UDP lossage (was: Types of packet modifications allowed for networks)

Matthew Kaufman matthew at eeph.com
Mon Jun 2 14:35:20 UTC 2008

I was reminded by the "packet modifications" thread that it seems that 
dropping (rather than fragmenting) large UDP packets has become quite 
the norm, which is unfortunate.

We're working on a (popular software) product that sends UDP datagrams 
(with DF cleared), and it is amazing how small they have to be to get 
through. Between the Cisco VPN software and the high-end NAT boxes that 
have broken hairpin behavior and broken consumer "routers", we're 
finding that whereas sizes in the mid 1400-byte range used to be safe, 
going much over 1200 bytes is now routinely a problem. Path MTU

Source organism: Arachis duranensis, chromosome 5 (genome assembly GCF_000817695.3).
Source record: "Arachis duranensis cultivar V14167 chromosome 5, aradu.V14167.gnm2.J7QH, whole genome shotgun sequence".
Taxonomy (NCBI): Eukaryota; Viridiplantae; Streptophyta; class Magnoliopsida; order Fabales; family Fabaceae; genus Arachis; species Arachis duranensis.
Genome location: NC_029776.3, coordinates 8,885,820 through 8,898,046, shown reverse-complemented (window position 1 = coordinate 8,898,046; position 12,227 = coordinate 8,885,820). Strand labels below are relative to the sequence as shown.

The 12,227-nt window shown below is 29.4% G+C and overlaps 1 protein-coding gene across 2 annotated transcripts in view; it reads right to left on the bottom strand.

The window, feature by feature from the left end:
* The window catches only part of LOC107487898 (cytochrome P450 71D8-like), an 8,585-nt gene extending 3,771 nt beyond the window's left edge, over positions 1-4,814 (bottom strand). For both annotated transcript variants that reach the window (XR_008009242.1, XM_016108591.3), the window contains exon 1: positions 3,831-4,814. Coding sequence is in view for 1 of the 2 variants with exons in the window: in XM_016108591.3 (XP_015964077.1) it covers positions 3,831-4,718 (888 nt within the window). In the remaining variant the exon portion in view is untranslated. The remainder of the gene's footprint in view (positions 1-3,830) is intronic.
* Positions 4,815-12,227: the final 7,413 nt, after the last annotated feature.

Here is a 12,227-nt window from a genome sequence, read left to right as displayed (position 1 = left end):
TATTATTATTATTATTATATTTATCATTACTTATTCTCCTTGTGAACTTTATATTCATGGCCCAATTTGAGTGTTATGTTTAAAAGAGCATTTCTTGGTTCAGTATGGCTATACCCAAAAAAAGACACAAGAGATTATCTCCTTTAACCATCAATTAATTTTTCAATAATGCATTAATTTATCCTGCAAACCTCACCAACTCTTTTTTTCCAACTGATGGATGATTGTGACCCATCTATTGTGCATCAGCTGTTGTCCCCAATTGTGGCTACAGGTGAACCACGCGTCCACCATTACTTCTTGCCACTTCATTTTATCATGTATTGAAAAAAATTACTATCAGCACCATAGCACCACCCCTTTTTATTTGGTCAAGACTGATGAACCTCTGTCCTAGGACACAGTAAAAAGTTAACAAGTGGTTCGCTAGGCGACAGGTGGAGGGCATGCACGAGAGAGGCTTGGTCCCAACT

discovery (PLPMTUD) shouldn't need to be looking for and finding black 
holes when the DF flag is cleared, but that's what we're having to 
implement to work on today's Internet.

Operational relevance: 1) This software will be running on your 
networks, and your customers will be happier if you don't drop UDP 
datagrams that are of reasonable size, 2) Knowing that this is going on 
might help you debug problems customers are having with other 
applications if you didn't know already how bad it has gotten.

Matthew Kaufman
matthew at eeph.com

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